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Controversial ‘Smart Drug’ Improves Leukemia Treatment in Older Patients

Researchers say gemtuzumab ozogamicin is safe if dosed appropriately (Nov. 12)

A new study led by researchers at Cardiff University in the U.K. has found that patients with acute myeloid leukemia (AML) given a new type of “smart drug” in addition to chemotherapy were 22% less likely to relapse and about 13% less likely to die from their disease.

Of the 1,115 patients who took part in the trial, 68% relapsed on the new treatment within 3 years, compared with 76% of those who received standard therapy. Moreover, 25% of the patients given the new treatment were still alive after 3 years, compared with 20% of those on standard treatment.

The drug — gemtuzumab ozogamicin (GO) — is part of a new class of “antibody conjugate” agents. Treatment with these drugs involves attaching chemotherapy molecules to antibodies specifically designed to recognize proteins on the surface of cancer cells, thereby targeting the cancer while leaving healthy cells unharmed.

The results were published in the Journal of Clinical Oncology.

“These promising results demonstrate how targeting a protein present in more than 90% of AML patients can boost treatment without excessively increasing side effects,” said chief investigator Professor Alan Burnett.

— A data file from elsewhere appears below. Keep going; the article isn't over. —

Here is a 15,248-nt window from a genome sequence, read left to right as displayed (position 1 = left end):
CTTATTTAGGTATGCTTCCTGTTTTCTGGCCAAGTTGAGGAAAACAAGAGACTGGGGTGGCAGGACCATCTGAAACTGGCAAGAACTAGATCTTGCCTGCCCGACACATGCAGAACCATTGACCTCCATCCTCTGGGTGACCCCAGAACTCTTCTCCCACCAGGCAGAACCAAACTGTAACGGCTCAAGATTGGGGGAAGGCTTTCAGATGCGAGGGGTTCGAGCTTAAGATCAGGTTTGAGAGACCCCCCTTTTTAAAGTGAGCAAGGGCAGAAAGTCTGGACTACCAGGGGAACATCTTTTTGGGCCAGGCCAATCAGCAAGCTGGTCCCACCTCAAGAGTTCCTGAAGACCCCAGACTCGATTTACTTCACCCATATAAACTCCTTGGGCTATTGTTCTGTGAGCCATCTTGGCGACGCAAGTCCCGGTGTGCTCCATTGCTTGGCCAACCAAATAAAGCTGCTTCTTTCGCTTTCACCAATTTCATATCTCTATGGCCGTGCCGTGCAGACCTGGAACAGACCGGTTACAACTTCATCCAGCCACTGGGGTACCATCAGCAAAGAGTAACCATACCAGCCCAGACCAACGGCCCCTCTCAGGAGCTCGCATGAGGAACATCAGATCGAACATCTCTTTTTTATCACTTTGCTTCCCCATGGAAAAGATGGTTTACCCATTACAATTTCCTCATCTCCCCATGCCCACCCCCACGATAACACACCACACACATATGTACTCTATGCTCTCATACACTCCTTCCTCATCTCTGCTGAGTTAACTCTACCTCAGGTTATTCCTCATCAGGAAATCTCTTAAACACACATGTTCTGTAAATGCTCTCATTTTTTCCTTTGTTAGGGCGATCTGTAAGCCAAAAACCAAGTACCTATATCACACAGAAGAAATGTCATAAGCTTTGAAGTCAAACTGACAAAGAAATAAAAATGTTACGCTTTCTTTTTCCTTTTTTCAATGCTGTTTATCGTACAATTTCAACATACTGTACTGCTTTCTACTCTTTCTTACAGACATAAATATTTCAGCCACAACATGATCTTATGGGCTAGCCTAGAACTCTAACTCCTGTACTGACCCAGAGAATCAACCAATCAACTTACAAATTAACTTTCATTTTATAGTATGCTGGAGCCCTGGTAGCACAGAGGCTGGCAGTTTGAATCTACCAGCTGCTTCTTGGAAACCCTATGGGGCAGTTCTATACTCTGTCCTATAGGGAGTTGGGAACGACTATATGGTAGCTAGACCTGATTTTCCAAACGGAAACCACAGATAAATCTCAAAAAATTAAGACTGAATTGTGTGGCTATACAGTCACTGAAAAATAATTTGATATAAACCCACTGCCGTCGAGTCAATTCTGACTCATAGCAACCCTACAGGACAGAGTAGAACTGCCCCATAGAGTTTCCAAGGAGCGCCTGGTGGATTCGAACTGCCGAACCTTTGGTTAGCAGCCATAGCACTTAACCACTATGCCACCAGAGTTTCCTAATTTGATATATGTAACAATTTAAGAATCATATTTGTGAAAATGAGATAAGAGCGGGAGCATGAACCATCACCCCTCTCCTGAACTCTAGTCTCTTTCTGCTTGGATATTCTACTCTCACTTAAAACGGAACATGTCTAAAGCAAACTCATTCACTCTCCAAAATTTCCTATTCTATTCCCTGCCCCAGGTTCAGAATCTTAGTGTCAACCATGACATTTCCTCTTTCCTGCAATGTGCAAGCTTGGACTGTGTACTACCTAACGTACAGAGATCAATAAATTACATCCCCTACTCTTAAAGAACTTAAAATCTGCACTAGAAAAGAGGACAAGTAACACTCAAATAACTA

"Although there has been some controversy around the use of GO following its withdrawal in the U.S. two years ago, these results appear extremely promising and suggest no such cause for concern if the appropriate dose is given,” Burnett added. “Crucially, this represents some of the first progress in treating AML patients of this age group for at least 20 years."

Trial participants were recruited at 149 hospitals in the U.K. and Denmark. All of the patients had been recently diagnosed with either AML or high-risk myelodysplastic syndrome, which can develop into AML. Most of the patients were more than 60 years old. Each patient was randomly assigned to receive one of two standard chemotherapy regimes, either with or without GO.

Dr. Kate Law, director of clinical research at Cancer Research U.K., observed: "In general, the outlook for leukemia patients has improved dramatically in recent decades. But when leukemia is diagnosed in older people, it’s much harder to treat, and there is a real need for effective treatments that are suitable for this age group.”

"Importantly, this new trial shows that GO may have particular benefits for patients over 60, who may be unsuitable for other more-intensive treatments,” she said. “This is good news, and we are now looking to see if these results can be replicated in younger patients."

Source: Cardiff University; November 12, 2012.

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